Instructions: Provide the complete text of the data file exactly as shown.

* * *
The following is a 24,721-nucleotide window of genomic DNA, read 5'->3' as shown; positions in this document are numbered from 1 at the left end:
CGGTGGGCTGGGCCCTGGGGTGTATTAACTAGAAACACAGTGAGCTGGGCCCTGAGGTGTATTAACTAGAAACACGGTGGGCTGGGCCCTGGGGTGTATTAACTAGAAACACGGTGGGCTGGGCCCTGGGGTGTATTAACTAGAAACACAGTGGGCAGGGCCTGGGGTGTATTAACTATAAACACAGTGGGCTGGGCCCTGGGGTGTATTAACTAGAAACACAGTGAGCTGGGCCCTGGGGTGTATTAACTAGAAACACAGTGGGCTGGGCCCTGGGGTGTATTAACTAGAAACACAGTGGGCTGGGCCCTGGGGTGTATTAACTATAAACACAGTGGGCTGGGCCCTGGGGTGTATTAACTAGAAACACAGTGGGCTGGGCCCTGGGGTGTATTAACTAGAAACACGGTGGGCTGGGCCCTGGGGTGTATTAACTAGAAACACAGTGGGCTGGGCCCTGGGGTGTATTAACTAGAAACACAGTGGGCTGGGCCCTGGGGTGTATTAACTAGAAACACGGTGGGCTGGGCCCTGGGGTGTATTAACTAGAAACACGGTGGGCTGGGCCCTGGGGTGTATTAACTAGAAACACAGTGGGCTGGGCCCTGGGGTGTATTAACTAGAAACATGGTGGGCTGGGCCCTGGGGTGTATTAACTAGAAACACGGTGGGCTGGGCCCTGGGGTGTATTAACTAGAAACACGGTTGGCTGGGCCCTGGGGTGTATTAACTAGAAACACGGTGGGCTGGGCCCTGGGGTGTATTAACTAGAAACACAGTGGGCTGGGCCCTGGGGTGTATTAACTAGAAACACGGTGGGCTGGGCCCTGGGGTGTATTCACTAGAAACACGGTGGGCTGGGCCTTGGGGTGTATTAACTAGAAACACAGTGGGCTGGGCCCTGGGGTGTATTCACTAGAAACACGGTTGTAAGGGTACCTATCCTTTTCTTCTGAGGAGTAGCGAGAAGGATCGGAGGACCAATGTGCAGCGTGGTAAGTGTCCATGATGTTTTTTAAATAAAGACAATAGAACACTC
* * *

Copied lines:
The following is a 24,721-nucleotide window of genomic DNA, read 5'->3' as shown; positions in this document are numbered from 1 at the left end:
CGGTGGGCTGGGCCCTGGGGTGTATTAACTAGAAACACAGTGAGCTGGGCCCTGAGGTGTATTAACTAGAAACACGGTGGGCTGGGCCCTGGGGTGTATTAACTAGAAACACGGTGGGCTGGGCCCTGGGGTGTATTAACTAGAAACACAGTGGGCAGGGCCTGGGGTGTATTAACTATAAACACAGTGGGCTGGGCCCTGGGGTGTATTAACTAGAAACACAGTGAGCTGGGCCCTGGGGTGTATTAACTAGAAACACAGTGGGCTGGGCCCTGGGGTGTATTAACTAGAAACACAGTGGGCTGGGCCCTGGGGTGTATTAACTATAAACACAGTGGGCTGGGCCCTGGGGTGTATTAACTAGAAACACAGTGGGCTGGGCCCTGGGGTGTATTAACTAGAAACACGGTGGGCTGGGCCCTGGGGTGTATTAACTAGAAACACAGTGGGCTGGGCCCTGGGGTGTATTAACTAGAAACACAGTGGGCTGGGCCCTGGGGTGTATTAACTAGAAACACGGTGGGCTGGGCCCTGGGGTGTATTAACTAGAAACACGGTGGGCTGGGCCCTGGGGTGTATTAACTAGAAACACAGTGGGCTGGGCCCTGGGGTGTATTAACTAGAAACATGGTGGGCTGGGCCCTGGGGTGTATTAACTAGAAACACGGTGGGCTGGGCCCTGGGGTGTATTAACTAGAAACACGGTTGGCTGGGCCCTGGGGTGTATTAACTAGAAACACGGTGGGCTGGGCCCTGGGGTGTATTAACTAGAAACACAGTGGGCTGGGCCCTGGGGTGTATTAACTAGAAACACGGTGGGCTGGGCCCTGGGGTGTATTCACTAGAAACACGGTGGGCTGGGCCTTGGGGTGTATTAACTAGAAACACAGTGGGCTGGGCCCTGGGGTGTATTCACTAGAAACACGGTTGTAAGGGTACCTATCCTTTTCTTCTGAGGAGTAGCGAGAAGGATCGGAGGACCAATGTGCAGCGTGGTAAGTGTCCATGATGTTTTTTAAATAAAGACAATAGAACACTC